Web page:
Brittany Maynard at the age of 29 has decided to commit suicide on November 1 and some people are saying “Go ahead and kill yourself!” Not only will you see comments like this if you search the internet, you will read of people who are cheering here on to go through with it. No Brittany. Please don’t do it.
My sympathies are with her. She has been married less than two years. She has been diagnosed with terminal brain cancer. My heart breaks for her. She moved to Oregon from California because Oregon is one of the few states where people have the legal right to put an end to their suffering. It is her decision but I am dismayed by the choice she has made. But what really has me incensed is that people are cheering for her to do it.
Imagine walking downtown in a big city. Ahead of you is a large crowd where each person stares upward toward a building. Out on the ledge of the fourth floor is a frightened young girl obviously contemplating a suicidal jump. Suddenly, the crowd starts to chant: “Jump! Jump! Jump!” The volume increases. “Jump! Jump! Jump!” The look on the poor young lady’s face cannot be described. How would you respond to a scene like that? If I ever came upon a crowd urging a frightened person to “jump” I would tell them to shut up. And that is what I want to say to those on the internet who are urging Brittany to go ahead and kill herself. Will you please just shut up? I remain unconvinced that your “attaboys” are being helpful.
Not too long ago a very close friend asked me a surprising question. Recently he had seen his father die an agonizingly slow death due to Alzheimer’s disease. He announced that if he started to show the early signs of that disease he wanted to find a way to end his life. Here’s the question he asked: “Do you think God would be OK with that?” How would you answer that question?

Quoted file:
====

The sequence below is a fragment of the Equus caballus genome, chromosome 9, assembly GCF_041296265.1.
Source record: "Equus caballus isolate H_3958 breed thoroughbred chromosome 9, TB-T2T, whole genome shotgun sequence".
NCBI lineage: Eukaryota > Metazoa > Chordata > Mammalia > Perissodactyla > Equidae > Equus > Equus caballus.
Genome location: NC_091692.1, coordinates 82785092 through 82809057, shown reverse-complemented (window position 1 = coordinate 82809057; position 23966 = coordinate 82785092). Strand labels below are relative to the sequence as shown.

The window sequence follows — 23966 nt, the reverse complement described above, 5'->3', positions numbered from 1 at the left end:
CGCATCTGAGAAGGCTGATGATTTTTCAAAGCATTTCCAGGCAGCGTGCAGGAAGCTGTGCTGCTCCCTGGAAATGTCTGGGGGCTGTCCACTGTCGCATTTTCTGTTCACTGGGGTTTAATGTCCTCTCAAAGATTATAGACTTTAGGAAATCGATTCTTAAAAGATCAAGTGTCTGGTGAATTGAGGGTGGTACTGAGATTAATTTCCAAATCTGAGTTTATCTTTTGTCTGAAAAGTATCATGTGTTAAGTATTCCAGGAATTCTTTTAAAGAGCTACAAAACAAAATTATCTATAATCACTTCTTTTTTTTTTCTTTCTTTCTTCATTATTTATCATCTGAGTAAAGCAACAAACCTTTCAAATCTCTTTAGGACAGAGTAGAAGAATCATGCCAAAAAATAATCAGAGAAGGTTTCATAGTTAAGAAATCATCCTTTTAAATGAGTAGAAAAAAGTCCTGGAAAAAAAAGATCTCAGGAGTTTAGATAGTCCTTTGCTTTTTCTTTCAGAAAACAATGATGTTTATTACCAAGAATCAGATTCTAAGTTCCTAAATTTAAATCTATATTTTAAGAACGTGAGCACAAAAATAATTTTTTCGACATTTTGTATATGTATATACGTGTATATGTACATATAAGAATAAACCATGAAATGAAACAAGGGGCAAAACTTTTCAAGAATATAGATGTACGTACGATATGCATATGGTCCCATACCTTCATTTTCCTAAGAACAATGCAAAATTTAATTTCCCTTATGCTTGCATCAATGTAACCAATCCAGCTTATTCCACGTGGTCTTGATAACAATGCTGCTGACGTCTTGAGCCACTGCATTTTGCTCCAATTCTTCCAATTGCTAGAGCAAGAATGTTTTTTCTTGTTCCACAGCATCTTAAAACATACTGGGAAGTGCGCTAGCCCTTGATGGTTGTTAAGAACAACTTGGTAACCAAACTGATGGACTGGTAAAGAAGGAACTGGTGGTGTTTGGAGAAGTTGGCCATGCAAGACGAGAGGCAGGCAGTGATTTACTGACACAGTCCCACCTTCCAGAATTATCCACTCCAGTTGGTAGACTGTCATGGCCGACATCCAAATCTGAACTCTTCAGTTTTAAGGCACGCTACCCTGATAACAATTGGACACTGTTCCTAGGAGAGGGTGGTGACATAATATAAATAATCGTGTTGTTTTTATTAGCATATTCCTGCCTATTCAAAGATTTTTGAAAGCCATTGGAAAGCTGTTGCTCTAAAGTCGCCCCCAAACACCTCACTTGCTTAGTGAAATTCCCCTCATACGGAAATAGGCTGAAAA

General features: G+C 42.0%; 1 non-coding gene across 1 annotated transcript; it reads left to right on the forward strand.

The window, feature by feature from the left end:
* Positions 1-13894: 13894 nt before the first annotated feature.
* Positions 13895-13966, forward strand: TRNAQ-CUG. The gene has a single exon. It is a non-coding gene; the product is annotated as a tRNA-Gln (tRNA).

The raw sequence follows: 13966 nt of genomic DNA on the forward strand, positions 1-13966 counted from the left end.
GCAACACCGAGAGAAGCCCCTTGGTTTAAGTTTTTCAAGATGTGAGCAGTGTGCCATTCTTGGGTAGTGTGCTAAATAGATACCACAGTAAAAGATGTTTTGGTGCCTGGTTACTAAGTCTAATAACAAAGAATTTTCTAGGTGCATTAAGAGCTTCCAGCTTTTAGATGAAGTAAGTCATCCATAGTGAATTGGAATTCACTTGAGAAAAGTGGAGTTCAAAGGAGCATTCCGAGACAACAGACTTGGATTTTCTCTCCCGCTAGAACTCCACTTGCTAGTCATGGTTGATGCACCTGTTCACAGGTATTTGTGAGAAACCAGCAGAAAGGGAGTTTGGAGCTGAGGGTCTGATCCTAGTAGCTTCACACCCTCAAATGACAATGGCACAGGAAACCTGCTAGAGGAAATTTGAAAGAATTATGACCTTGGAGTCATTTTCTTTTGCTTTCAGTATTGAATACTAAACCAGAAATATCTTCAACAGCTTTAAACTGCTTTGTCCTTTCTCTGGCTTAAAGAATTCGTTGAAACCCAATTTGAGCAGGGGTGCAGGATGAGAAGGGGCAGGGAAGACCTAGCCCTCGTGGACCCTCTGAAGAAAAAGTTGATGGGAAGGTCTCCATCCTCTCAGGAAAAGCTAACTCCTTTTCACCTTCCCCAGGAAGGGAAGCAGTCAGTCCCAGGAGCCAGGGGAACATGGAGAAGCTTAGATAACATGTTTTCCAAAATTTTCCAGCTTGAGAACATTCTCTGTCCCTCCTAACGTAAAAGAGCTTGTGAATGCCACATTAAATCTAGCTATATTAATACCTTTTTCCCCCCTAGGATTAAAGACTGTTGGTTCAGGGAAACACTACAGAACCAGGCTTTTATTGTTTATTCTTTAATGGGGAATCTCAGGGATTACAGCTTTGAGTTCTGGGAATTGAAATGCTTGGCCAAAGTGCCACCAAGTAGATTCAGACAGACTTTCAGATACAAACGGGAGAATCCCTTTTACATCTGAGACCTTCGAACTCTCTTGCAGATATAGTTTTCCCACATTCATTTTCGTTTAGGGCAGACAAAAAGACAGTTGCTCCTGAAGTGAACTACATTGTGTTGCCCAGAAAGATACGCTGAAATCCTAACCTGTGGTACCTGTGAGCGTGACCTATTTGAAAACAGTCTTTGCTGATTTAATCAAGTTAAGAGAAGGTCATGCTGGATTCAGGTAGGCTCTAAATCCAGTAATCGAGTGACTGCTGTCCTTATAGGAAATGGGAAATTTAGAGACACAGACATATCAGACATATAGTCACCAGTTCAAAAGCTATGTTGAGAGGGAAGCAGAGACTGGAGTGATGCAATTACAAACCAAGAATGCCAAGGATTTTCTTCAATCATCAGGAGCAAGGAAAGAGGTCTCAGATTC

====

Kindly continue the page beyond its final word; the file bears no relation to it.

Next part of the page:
I have found that times of suffering can be used to bring glory to God. They serve as an opportunity to let the power of God shine through the pain and brokenness. I knew a man who had fought cancer for decades. It was his view that his disease gave him a platform for being Jesus to other people. One day I walked with him through the hospital. Everyone seemed to know him. When they saw him, they brightened up and went out of their way to shake his hand. In his suffering he became a beacon of God’s grace shining out into the darkness of others. When you decide to end your life, you short circuit any opportunity for God to shine through you into the lives of your friends, family, doctors, and nurses. To end your life prematurely is to not just quit on yourself and family, but to also quit on God.
Brittany. Please. Don’t. Jump.
What do you think?